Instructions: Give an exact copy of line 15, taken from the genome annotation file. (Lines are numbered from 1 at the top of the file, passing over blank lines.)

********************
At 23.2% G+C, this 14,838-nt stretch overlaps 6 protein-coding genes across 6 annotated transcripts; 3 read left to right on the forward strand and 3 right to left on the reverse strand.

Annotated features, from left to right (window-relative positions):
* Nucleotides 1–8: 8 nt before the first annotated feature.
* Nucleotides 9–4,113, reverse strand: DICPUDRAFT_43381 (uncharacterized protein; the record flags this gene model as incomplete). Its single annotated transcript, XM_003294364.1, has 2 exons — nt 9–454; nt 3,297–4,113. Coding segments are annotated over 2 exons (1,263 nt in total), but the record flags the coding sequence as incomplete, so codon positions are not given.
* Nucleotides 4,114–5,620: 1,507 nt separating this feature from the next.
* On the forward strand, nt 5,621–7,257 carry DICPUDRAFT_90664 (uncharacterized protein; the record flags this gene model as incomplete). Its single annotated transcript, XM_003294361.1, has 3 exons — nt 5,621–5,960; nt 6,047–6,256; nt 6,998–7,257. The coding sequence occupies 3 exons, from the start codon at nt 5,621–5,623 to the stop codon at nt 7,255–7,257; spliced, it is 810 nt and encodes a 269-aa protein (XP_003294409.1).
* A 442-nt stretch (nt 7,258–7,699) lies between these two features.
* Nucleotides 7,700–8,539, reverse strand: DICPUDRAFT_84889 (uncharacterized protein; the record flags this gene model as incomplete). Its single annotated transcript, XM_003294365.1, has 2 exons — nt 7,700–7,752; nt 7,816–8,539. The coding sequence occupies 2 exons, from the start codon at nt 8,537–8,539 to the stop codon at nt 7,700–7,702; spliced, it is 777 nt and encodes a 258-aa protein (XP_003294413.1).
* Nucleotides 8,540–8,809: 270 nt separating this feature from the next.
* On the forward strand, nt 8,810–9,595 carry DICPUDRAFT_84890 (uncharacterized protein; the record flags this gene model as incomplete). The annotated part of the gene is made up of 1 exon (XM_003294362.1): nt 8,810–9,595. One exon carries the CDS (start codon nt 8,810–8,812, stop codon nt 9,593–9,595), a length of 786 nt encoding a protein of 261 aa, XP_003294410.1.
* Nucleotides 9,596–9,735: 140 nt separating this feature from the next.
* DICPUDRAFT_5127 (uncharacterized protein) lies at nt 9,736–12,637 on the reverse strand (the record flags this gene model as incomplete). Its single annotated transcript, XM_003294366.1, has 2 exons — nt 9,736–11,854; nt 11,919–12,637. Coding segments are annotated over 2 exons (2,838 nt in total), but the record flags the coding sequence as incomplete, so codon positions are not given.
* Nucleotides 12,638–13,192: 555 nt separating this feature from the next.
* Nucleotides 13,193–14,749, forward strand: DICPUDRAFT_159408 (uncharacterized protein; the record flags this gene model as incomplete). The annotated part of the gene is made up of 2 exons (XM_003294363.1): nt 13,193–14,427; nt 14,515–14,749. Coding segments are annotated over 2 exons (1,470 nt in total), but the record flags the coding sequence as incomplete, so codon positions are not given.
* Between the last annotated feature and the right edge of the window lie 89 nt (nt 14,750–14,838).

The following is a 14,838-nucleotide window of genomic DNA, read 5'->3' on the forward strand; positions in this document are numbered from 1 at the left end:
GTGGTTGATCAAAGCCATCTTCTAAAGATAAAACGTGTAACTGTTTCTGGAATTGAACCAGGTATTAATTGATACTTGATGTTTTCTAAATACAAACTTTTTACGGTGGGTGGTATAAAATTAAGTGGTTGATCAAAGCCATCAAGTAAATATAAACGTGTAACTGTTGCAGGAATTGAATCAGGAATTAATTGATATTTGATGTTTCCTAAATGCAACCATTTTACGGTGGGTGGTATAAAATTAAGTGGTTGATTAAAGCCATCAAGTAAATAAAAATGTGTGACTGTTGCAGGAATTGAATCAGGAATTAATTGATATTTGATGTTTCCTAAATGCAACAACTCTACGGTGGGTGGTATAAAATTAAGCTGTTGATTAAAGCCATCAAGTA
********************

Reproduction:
* Between the last annotated feature and the right edge of the window lie 89 nt (nt 14,750–14,838).